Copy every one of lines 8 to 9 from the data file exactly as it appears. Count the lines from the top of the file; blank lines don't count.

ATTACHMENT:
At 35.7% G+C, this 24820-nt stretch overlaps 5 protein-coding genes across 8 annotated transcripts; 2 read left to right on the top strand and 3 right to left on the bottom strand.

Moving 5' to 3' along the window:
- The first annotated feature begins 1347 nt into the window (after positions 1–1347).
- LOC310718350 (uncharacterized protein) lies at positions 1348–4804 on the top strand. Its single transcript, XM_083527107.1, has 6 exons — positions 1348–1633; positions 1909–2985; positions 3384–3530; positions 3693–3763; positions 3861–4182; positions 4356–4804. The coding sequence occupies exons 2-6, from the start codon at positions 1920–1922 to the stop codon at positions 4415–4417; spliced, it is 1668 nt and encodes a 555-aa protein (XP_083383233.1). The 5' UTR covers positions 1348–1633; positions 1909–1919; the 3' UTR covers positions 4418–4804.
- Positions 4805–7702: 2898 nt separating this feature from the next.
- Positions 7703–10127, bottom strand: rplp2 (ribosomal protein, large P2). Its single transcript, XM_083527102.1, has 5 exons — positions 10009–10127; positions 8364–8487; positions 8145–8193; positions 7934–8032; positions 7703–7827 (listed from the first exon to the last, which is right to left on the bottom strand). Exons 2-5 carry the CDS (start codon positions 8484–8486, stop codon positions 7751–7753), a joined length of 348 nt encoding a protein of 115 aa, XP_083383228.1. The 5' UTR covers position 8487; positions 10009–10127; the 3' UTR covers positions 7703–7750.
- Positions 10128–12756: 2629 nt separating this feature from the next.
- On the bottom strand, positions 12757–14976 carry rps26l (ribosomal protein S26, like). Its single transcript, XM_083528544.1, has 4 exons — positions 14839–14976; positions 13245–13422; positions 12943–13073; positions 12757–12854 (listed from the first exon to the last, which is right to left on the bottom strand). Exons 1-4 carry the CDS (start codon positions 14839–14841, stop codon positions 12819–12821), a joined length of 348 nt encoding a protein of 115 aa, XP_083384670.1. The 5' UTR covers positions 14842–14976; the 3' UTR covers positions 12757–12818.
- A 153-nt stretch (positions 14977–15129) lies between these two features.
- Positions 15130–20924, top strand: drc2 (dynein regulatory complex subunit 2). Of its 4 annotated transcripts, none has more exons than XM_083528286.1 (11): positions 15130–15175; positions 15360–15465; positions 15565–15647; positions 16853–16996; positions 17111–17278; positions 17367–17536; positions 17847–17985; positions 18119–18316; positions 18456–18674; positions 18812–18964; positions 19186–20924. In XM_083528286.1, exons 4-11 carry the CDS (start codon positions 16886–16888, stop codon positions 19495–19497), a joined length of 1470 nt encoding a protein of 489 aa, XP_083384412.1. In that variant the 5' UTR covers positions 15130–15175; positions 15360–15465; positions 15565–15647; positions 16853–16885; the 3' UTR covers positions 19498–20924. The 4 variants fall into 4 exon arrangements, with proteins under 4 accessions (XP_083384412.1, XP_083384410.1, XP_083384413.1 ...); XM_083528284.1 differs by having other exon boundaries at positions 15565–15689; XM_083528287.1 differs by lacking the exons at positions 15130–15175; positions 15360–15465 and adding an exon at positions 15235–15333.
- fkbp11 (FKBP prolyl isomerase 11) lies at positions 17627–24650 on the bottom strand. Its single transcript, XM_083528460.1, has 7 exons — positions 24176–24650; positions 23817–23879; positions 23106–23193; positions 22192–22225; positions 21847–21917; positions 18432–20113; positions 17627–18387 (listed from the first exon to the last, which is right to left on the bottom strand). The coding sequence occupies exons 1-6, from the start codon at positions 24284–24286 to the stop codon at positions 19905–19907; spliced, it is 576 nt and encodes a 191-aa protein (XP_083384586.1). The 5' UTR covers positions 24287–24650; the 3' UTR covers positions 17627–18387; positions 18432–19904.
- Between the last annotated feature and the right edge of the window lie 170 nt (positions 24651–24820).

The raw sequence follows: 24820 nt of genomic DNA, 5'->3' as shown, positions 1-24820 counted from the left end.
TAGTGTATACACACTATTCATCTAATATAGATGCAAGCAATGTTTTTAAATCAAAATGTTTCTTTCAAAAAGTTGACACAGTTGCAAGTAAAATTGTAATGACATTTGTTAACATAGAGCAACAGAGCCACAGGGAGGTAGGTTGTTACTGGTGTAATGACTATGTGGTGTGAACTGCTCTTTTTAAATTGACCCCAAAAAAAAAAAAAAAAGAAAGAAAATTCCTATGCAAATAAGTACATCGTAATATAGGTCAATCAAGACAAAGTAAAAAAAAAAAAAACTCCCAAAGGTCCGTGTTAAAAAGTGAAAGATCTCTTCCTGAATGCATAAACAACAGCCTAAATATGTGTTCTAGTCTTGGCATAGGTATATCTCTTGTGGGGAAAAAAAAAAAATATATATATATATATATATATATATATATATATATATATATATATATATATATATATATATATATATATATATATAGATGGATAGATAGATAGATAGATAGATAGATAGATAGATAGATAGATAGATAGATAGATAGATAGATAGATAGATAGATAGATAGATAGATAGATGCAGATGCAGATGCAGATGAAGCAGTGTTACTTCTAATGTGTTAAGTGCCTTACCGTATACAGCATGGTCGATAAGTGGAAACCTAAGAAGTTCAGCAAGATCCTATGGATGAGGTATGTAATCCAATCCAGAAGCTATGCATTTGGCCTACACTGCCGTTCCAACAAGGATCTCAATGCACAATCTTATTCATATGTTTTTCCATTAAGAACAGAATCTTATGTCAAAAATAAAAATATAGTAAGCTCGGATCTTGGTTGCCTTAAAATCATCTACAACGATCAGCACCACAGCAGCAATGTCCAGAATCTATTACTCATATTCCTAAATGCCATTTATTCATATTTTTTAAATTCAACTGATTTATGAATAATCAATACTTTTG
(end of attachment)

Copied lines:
- On the bottom strand, positions 12757–14976 carry rps26l (ribosomal protein S26, like). Its single transcript, XM_083528544.1, has 4 exons — positions 14839–14976; positions 13245–13422; positions 12943–13073; positions 12757–12854 (listed from the first exon to the last, which is right to left on the bottom strand). Exons 1-4 carry the CDS (start codon positions 14839–14841, stop codon positions 12819–12821), a joined length of 348 nt encoding a protein of 115 aa, XP_083384670.1. The 5' UTR covers positions 14842–14976; the 3' UTR covers positions 12757–12818.
- A 153-nt stretch (positions 14977–15129) lies between these two features.